As classes continued, students also started getting their own first-hand experiences by making outreach runs with The Landing MN and offering volunteer support for other community programs that assist people facing homelessness.
Even before the selective started, some future classmates took part in a local effort to count the number of unsheltered residents in Olmsted County.
“That was one of the first experiences I had in Rochester, and it felt like that experience really opened my eyes to the importance of understanding what persons experiencing homelessness are going through and making sure they are represented,” said first-year students Jessica Trinh, who later also started helping prepare Saturday meals at Christ United Methodist Church, which are delivered to The Landing for distribution.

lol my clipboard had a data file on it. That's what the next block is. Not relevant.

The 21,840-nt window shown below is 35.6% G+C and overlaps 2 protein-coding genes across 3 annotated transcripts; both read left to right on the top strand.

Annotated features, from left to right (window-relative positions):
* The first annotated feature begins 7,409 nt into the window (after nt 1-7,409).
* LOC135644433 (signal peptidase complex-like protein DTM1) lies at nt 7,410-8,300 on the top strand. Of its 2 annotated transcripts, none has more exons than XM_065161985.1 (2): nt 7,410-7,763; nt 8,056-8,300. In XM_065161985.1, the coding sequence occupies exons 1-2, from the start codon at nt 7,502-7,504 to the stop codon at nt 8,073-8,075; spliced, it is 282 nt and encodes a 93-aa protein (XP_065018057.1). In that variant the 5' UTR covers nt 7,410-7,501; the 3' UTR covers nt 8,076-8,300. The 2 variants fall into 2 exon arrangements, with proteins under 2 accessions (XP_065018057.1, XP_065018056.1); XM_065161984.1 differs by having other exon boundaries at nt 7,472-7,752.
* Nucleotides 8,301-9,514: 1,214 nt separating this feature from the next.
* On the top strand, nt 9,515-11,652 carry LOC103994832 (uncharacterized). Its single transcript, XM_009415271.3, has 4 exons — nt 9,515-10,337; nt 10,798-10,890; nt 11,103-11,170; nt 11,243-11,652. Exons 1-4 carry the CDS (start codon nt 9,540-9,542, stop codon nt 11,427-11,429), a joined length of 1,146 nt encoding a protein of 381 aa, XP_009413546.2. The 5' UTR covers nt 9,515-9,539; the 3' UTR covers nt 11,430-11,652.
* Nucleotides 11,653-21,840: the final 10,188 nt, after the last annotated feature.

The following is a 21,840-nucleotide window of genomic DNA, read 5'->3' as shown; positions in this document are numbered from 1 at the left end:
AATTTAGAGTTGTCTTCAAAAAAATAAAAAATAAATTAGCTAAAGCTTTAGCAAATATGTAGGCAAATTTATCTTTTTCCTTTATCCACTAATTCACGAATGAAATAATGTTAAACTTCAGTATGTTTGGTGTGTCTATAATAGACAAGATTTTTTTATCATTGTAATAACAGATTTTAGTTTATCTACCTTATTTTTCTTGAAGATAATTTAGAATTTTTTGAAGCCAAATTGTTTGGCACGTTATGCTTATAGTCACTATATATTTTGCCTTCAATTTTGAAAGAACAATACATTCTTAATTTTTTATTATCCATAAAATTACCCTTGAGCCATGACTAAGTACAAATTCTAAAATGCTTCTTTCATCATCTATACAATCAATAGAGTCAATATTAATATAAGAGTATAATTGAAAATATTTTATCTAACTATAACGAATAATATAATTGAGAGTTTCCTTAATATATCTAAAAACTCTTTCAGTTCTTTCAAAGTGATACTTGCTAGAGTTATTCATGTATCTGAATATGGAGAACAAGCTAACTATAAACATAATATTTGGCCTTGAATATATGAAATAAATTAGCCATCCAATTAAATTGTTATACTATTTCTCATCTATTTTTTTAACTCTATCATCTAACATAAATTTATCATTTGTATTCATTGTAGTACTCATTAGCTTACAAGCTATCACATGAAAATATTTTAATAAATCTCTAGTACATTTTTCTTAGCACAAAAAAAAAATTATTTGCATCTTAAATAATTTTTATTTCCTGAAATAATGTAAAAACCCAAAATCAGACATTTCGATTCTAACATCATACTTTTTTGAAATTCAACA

Providing deeper care
Kingsley said such experiences help broaden the outlook for future doctors.
“I think the medical students are quickly learning that health care is beyond managing a wound,” he said. “It can also be about thinking about how to get a person short-term housing and what can be done to transition to longer-term housing while providing the care they need.”
He said those lessons are made more real when they come directly from people the students meet during outreach runs to homeless camps and visits to people at day centers or at local intersections, where people are holding cardboard signs and asking for support from passers-by.
“I think we all learn from our patients and their experience, and the more we can interact with patients and hear their stories, the more we start to understand the challenges,” Kingsley said.
Yanaba, who served two years in the Peace Corps before starting medical school, agreed, saying he feels everyone has something to teach him about the world.